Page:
Too many writers write in isolation. For years, they slave away on their manuscript. And one day, fed up of the torture, they send the thing off to a bunch of literary agents, who dismiss it with a cursory glance.
Torture ends in disappointment, and if they don’t give up then, it’s only stubborn pride that keeps them going.
If the act of writing is a solitary activity, then being a writer doesn’t need to be. In fact, it ought not to be. Spending time with other writers will not only make you a better writer, but it’ll help you get your book published.
But if you’re like most visitors on this site, then you don’t know where to start.
Thankfully, it’s never been easier. And once you’ve shared a drink with that first group, you’ll hear of more groups, more events, and writers being a friendly bunch, you’ll soon know an entire community.
Chances are you’re only a Google search away from getting your foot in the door. Meetup.com has open writers’ events in most cities. State and national writers’ associations are also a good resource. They often keep lists of writing groups, and are happy to share them to those who ask.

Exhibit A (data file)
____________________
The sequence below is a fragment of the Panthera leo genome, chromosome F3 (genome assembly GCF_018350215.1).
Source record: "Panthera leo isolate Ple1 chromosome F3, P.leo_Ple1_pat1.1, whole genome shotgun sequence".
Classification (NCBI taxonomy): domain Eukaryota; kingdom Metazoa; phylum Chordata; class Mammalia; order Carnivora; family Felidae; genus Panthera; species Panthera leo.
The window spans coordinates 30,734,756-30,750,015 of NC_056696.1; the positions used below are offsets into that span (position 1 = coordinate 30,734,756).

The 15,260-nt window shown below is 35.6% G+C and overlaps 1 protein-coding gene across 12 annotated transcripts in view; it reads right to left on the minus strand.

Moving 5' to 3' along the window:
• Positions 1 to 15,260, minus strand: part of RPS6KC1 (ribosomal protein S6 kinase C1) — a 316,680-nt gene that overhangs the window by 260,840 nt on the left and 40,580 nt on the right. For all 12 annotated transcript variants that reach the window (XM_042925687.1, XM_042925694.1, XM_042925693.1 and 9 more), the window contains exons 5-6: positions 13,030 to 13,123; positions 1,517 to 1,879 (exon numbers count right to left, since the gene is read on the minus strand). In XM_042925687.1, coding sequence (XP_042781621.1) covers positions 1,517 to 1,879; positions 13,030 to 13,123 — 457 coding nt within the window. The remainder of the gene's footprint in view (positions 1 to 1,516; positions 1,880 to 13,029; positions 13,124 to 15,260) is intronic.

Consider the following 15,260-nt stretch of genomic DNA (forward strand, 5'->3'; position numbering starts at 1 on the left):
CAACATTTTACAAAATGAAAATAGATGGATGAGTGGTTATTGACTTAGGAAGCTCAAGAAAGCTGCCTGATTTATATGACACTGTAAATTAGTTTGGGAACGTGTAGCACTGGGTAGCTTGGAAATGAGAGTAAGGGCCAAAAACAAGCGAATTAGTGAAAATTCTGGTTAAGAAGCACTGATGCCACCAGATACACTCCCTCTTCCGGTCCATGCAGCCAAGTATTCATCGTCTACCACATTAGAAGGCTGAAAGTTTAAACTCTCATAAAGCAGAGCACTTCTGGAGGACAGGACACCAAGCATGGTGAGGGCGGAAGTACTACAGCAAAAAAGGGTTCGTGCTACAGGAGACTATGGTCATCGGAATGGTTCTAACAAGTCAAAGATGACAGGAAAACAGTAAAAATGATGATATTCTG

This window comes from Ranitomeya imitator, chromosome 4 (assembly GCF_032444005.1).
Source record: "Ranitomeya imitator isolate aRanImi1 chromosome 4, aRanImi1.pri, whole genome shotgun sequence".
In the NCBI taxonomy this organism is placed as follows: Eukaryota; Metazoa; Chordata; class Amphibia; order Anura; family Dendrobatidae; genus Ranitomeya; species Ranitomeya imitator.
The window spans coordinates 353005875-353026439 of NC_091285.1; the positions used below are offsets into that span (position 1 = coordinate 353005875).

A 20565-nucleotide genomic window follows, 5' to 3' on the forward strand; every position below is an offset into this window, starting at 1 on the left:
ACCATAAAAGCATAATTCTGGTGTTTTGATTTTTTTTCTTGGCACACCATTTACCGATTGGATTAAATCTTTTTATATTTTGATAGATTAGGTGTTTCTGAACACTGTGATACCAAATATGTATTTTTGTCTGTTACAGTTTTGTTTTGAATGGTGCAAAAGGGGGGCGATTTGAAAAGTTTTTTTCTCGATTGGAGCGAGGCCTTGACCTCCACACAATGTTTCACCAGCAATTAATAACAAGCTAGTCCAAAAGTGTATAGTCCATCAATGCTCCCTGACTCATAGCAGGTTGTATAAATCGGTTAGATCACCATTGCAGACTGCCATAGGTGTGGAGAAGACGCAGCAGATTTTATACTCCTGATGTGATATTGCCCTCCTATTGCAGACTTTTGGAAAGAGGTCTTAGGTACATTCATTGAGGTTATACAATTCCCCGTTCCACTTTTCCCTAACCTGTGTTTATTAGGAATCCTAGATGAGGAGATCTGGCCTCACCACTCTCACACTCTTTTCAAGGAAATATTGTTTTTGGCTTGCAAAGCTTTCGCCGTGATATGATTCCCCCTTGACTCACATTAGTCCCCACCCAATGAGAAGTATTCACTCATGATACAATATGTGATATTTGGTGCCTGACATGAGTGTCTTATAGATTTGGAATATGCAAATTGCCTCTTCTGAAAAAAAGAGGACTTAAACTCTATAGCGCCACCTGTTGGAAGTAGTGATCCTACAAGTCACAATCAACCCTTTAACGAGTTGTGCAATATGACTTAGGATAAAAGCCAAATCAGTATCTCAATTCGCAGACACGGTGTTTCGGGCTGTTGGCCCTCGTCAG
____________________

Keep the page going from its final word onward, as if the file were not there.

Don’t forget poetry readings, spoken word events, and open mics. The less organised they are, the more likely they are to be full of writers.
Paid-for writing workshops/conferences/retreats can be excellent. If people attending need to pay, then you at least know that they’re dedicated to becoming better writers.
But what if you live in the middle of rural Nebraska? Granted, it won’t be as easy as New York, Seattle, London, or Paris, and you’ll have to work harder to find writers you want to spend time with. But it’s still possible.
Offline, check out local universities, community colleges, and so on. A two-hour drive each way every week is most certainly a worthwhile investment.
Online, start by searching for online writers’ groups/workshops. Participate in these forums, focus on giving good feedback, and soon enough, you’ll have people who want to help you.
And if you prefer the immediacy of human contact (as we would), you can then start a workshop over Google Hangout with the people you’ve met online, and with others you’ve met at workshops, in cities, and so on. Google Hangout isn’t quite the same as being in the same room, but it’s still an impressive free alternative.
Between all of these methods, you ought to be able to find a bunch of people with whom you can grow into a better writer, people with whom you’ll better enjoy the writing journey.